November 1, 2007
30 Minute Literature Lesson
Lesson Focus: An introduction to “The Diary of a Young Woman” by Anne
Conceptual Focus: This unit’s focus is the Holocaust with Anne Frank’s diary being the unit’s primary text. During this unit we will explore themes that arise during the reading, such as identity, isolation, ostracism, racism, etc. Today’s lesson will primarily focus on testing students’ prior knowledge of the things we will be covering in the .
* Gallery Walk
* Silent reading of diary entries
* Listen to music while charting and walking
* Students will demonstrate fluency and comprehension in reading (PDE 1.1.8.H)
* Students will read a variety of texts to gain an understanding of world cultures
* Students apply a wide range of strategies to comprehend, evaluate and appreciate
texts (NCTE 3)
* Read and understand works of literature (PDE 1.3.8.A)
* Students will produce work in at least one literary genre (PDE 1.2.8.C)
* Stereo and music cd
* Copies of diary
* Index cards
* Map of secret annex
* Anne Frank shopping list
* Students will do the charting individually and discuss responses as a whole class group
1) Introduction to lesson – Students will be told that a Holocaust unit is starting, be given
some minor background details and told of some of the things we will be doing.
2) A volunteer will be asked for. Beforehand they will be told what they will be doing and
that all students will be doing the same thing. The volunteer will
be taken outside in the hall and sat in a chair. They will be told to make a diary
entry on what it is like to be outside of the normal classroom and set aside by
3) The rest of the class will be given magic markers (of different colors) and told to go to a blank post-it sheet, and write their thoughts on what is posted near or written on that sheet, then move to the next sheet, and do them all until they have hit all eight and keep writing until the music has stopped. Beethoven’s Violin Romance #2 will be playing. (9.5 min )
4) Student will then be instructed to do a gallery walk. They will take their notebooks and
pencils, read what their classmates have written, and take notes on what new things
they learned, any questions they may have about what they read. Motivating music
will be playing during this period. (8:11 )
5) After music has stopped students will be placed into a complete circle, with the instructor not included. Group will be asked “what do you know now that you didn’t before?” The volunteer from the hallway will be brought in and will be asked how they felt about being “ostracized” by being alone in the hallway.
6) A quick debriefing on the group activities during which copies of the text will be passed out. The initial entries from the three different periods of the Frank diary, plus “Maus” will be given to one student. (5 min)
7) Quick closing discussion. Questions: “What did everyone read? and “Why do you think
the texts were presented this way ?” (3 min)
8) Homework will be passed out.
* Students will be assessed on participation, on completion of the charting exercise, and will also be assessed on how they well they participate during the quick writes and on the completion of the homework assignment.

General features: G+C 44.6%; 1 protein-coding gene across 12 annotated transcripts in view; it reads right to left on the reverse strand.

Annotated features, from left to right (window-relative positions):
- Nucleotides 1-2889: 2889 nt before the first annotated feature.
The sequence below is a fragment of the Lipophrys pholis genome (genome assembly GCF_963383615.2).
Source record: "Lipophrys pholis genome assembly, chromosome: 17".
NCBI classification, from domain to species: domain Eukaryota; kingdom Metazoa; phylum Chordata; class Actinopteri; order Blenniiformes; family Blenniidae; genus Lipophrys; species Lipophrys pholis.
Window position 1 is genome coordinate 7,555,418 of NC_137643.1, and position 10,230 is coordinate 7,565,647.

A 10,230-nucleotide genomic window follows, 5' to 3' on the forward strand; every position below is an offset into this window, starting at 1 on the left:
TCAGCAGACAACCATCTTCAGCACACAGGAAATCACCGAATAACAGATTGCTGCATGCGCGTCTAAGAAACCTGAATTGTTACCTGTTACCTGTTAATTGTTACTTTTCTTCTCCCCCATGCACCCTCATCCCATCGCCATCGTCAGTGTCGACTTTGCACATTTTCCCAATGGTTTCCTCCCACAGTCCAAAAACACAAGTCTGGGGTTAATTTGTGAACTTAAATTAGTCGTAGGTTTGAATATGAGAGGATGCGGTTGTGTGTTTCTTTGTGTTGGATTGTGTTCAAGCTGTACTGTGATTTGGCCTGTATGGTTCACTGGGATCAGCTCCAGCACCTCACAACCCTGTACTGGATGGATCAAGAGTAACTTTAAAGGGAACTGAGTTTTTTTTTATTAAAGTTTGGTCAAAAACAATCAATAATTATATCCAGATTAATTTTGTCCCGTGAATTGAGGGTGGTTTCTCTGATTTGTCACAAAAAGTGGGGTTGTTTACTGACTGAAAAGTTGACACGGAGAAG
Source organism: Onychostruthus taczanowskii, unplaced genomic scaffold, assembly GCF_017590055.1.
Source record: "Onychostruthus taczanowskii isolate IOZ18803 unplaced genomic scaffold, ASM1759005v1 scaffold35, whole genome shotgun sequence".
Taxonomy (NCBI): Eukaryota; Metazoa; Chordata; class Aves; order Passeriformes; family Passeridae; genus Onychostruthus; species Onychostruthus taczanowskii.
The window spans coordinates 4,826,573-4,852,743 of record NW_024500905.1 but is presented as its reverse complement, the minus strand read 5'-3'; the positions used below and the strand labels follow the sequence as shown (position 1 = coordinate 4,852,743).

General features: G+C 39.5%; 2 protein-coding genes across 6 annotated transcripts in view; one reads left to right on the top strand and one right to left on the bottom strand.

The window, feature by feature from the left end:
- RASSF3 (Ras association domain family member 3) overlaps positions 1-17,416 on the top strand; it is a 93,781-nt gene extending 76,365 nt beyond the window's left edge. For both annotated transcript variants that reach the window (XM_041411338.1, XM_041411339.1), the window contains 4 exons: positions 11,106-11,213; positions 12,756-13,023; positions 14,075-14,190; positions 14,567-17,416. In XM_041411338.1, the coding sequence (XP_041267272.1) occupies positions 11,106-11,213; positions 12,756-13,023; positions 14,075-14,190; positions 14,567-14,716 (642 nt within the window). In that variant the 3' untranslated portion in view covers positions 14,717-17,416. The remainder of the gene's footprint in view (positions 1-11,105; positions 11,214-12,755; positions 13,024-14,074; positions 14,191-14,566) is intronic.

*Music, charting, gallery walk
* The Diary of a Young Woman by Anne Frank
* Maus I by Art Spiegelman
* “Violin Romance #2” by Ludwig Van Beethoven
* “Stayin’ Alive” by the Bee Gees
* “Unchained” by Van Halen
* Anne Frank, the Biography by Melissa Muller
These were the justifications for doing each exercise:
I will be teaching a Holocaust unit in the spring with Anne Frank’s Diary as the primary text. This lesson is part of an interactive introduction to the text. I do not want to just give a short lecture, then tell have them read the diary chronologically.
I want to know what students already know about the Holocaust, Anne Frank, WWII, genocide, etc, before beginning the unit. What they already know will help me design what we will do. I don’t want to teach things students already know.
The charting will be more extensive in my classes, as there are approximately 20 students per class. I couldn’t think of any other way to get prior knowledge out of each student and spread it through the class.
The Beethoven music is peaceful and soft, a choice designed to aid deep thinking. The other music is upbeat, designed to encourage sharing and discussion. My plan is to use music in the unit, relative to the people and times. Ex. Wagner
Students will be required to make a map of their house, or a friend’s or relative’s house, and outline how it could be used as a secret hiding place.
Students will be required to pretend they are going away and have to make up a shopping list, as Anne did.
Teacher will be outside of the discussion group. The focus will be on students talking to other students, not to the teacher.
Tests prior knowledge without students having to sit in their chairs and listen the whole time. Everyone gets to participate at the same time.
Prior knowledge is shared and spread throughout the class, in again, an interactive way. Students will learn what all their classmates know, all at once, in theory.
A short discussion, but I am planning this as if it were to be 1/20th of the unit.